News & Events

Age is Just a Number: Tennessee Court of Appeals Highlights the Importance of Keeping Age Out of the Termination Equation

The Tennessee Human Rights Act prohibits covered employers from discriminating against employees forty years old or older because of their age.  In a recent case, the Tennessee Court of Appeals provided a reminder that other factors which often correlate with age, such as salary or years of service, are factors distinct from age and may not stand as proxies for age in an age discrimination suit.  The court held that the plaintiff’s evidence that the employer was motivated to terminate its employees with the highest salaries and/or most seniority was insufficient to show that his age was a determining factor in his termination. 


Terry Wallace served four terms as Marshall County Executive, an elected position.  But after losing his election in 2006, Wallace applied for the position of city economic development coordinator for the City of Lewisburg.  Wallace, 59 years old at the time, admitted during his interview with the City Council that he did not have “any computer skills” but was going to take courses at a community college.  At the recommendation of the City Council, Eddie Fuller, the city manager, hired Wallace and mentioned that the city codes inspector, Greg Lowe, could provide some assistance with computer skills.

During his three years of employment, Wallace brought in three businesses to the city’s industrial park and worked to retain other employers.  However, amidst the Great Recession, the city struggled with budget difficulties and high unemployment numbers.  In July 2009, Mr. Fuller called both Wallace and Lowe to his office and asked them to sign a letter stating that there was a perception Lowe was doing Wallace’s job and instructing them to each do their own job duties.  Lowe later testified that after this incident, he continued to provide Wallace with computer support on large projects but stopped helping him as frequently as he had previously.

After the 2009 election, the City Council experienced change-over and favor for Wallace waned.  In fact, the new mayor acknowledged to Wallace that one of the members commented that he could be “replaced by someone right out of college for $30,000.”  In July 2010, Mr. Fuller informed Wallace that three of the five Council members wanted Wallace to resign.  Wallace refused, and Fuller terminated him.  The position was filled a couple of months later by Greg Lowe, who was 41 at the time.  Mr. Fuller filled out Wallace’s separation notice to say the termination was “without cause,” and later testified that he did so to enable Wallace to receive unemployment benefits, which indeed Wallace did receive.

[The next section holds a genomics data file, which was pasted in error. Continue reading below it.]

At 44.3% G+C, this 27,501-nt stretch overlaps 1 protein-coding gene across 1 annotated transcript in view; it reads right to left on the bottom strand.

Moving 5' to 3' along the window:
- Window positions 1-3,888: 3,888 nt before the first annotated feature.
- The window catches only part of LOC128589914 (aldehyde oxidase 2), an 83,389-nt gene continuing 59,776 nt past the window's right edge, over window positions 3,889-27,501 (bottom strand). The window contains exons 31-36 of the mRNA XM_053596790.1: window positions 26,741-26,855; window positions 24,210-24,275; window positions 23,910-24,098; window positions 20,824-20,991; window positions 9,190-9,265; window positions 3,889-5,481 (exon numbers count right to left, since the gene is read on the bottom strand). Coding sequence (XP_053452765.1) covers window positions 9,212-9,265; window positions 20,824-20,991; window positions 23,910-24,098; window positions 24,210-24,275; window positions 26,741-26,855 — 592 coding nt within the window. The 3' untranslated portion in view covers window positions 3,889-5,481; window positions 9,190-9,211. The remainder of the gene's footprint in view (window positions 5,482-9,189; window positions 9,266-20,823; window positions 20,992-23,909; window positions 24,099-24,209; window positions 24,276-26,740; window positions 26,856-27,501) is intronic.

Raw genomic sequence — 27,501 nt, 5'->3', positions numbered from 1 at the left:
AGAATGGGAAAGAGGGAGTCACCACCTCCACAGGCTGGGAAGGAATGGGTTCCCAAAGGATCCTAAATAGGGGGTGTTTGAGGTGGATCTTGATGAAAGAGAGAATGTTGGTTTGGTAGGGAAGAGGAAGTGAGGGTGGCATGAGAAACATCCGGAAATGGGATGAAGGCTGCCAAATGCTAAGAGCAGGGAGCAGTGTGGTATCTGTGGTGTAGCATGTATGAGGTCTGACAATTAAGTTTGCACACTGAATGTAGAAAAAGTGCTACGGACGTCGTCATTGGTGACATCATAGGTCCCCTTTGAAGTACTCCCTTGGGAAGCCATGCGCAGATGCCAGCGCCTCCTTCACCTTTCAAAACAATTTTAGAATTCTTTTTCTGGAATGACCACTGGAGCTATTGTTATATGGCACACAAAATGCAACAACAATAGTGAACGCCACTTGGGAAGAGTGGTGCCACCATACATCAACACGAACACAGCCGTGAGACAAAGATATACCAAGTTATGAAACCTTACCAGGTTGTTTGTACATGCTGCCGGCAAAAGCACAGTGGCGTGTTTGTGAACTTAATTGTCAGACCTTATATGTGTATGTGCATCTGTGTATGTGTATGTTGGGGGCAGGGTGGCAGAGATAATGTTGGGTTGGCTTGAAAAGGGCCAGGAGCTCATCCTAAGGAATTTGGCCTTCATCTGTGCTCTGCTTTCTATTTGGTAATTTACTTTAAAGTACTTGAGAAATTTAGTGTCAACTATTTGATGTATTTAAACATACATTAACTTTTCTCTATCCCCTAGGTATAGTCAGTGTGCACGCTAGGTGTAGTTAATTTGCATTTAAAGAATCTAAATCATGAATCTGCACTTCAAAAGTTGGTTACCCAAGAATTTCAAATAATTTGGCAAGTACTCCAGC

Wallace filed suit against the City of Lewisburg alleging age discrimination under the Tennessee Human Rights Act (“THRA”).  The trial court heard testimony from many witnesses, including Wallace, Fuller, Lowe, the mayor, former Council members, and others.  The trial was a bench trial, meaning the judge ruled on the issues of fact, not a jury.  The trial court concluded that Wallace had not shown that age was a determining factor in his termination and dismissed his case.  Interestingly, the trial court did not believe that Wallace was terminated either “without cause” or due to poor performance or lack of technological skill, as claimed by witnesses for the City.  Rather the trial court held that the evidence showed Wallace was terminated due to “subjective disapproval by three of the Council members and a need to find a scapegoat for economic sluggishness not related in any way to Wallace’s job performance.”  Wallace appealed the decision to the Court of Appeals of Tennessee.

Court of Appeals’ Decision

Wallace challenged the trial court’s decision for a number of reasons, including both evidentiary rulings and more generally whether or not the trial court wrongly determined that age was not the cause of his termination.  The Court of Appeals sided with the trial court and upheld each of its rulings.

First, Wallace asserted that the trial court should have excluded any evidence of poor performance, arguing that the statement that his termination was “without cause” on the separation notice should have been conclusive proof of the employer’s reasons for termination.  The court not only found that such a ruling would have inhibited the employer from presenting its defenses, it disagreed that a statement filled out by one individual constituted the official, conclusive action of the City.